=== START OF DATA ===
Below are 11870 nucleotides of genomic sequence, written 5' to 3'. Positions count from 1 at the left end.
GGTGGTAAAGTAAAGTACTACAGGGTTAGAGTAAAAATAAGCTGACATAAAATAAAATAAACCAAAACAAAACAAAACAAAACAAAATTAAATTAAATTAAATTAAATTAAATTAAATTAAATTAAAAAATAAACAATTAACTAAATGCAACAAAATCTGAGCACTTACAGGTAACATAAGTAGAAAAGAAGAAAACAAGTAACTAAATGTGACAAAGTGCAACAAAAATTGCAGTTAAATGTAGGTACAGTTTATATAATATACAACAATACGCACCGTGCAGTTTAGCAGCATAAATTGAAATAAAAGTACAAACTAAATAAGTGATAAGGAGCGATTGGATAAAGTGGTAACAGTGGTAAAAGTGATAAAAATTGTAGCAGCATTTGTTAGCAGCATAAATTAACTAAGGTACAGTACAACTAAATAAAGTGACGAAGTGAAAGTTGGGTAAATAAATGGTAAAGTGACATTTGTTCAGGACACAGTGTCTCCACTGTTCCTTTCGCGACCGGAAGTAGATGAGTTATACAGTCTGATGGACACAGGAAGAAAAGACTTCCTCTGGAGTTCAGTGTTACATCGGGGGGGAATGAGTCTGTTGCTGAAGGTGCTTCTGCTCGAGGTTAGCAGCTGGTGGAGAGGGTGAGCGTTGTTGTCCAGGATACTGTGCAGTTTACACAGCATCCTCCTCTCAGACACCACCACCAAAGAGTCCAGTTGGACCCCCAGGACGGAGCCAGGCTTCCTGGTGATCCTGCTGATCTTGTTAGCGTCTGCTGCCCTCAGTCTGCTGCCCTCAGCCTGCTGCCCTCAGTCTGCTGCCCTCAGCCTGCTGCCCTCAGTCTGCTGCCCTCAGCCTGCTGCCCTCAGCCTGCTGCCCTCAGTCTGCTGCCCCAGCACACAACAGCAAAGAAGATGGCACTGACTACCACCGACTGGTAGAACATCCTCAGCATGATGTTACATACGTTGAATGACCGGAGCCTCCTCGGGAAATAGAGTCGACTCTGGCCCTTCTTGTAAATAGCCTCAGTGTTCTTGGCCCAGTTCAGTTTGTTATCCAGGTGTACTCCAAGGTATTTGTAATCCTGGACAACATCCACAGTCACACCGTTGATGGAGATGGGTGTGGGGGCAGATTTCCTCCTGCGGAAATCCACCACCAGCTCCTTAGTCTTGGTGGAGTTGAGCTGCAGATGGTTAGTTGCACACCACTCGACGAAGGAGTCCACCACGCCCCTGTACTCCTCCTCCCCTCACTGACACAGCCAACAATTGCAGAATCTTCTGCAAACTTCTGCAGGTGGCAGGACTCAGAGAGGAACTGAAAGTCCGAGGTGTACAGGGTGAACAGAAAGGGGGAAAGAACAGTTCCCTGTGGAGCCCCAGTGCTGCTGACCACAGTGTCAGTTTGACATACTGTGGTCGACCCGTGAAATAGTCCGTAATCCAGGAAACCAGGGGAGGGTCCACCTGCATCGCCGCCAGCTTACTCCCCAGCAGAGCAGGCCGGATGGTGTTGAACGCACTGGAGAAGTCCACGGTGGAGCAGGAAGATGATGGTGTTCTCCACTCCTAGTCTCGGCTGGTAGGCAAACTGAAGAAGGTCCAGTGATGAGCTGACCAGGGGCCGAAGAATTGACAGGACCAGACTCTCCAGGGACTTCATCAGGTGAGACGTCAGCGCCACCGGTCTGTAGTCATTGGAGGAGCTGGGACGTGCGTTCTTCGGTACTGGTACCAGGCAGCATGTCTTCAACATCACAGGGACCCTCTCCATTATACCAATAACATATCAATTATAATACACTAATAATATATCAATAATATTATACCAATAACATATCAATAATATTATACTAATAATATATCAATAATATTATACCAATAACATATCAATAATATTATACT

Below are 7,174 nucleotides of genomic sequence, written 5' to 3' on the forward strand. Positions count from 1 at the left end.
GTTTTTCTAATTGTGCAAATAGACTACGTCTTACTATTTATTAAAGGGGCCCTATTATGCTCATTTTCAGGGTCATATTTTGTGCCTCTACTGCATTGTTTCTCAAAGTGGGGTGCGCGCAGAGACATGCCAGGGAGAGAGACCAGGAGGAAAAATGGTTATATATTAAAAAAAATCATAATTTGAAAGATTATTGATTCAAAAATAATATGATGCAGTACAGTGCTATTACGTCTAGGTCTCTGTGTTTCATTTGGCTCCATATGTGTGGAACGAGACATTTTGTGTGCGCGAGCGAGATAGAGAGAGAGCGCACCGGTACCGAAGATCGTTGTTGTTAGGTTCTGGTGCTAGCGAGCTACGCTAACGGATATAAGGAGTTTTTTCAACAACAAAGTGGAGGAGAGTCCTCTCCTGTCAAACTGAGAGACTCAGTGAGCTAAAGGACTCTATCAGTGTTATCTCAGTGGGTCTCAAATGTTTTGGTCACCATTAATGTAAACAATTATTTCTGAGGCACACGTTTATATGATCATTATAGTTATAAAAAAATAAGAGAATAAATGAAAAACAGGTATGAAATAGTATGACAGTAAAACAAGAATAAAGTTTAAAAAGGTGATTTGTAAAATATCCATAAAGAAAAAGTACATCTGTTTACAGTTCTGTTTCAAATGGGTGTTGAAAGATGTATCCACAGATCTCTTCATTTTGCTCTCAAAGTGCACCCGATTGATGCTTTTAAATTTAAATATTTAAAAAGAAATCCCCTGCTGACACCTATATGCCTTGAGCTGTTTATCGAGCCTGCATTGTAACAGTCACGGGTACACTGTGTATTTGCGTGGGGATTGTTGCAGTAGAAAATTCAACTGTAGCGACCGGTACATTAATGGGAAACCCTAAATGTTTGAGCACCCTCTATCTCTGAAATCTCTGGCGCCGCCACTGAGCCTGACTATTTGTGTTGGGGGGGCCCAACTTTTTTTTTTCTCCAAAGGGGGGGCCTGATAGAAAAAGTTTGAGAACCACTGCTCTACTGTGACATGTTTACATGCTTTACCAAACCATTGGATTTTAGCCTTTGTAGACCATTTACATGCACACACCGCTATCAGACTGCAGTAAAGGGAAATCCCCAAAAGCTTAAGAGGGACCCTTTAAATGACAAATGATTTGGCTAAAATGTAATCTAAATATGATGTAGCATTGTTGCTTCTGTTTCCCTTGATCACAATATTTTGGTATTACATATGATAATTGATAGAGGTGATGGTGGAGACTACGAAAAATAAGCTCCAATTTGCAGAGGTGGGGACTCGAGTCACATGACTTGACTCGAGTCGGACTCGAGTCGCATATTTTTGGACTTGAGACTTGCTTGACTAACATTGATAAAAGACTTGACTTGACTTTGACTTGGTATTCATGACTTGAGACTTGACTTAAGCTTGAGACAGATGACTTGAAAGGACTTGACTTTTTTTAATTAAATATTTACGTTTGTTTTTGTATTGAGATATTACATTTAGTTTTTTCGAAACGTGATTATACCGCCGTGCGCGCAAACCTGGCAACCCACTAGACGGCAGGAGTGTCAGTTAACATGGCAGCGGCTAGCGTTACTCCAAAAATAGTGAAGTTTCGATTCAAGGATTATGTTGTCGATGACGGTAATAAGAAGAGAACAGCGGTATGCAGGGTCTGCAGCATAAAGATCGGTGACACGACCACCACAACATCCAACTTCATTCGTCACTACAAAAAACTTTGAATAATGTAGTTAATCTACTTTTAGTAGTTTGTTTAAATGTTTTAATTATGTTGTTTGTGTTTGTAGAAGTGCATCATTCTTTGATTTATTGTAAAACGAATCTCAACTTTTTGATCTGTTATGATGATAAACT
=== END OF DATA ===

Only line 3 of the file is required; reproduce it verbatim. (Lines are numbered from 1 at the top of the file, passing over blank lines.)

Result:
Below are 7,174 nucleotides of genomic sequence, written 5' to 3' on the forward strand. Positions count from 1 at the left end.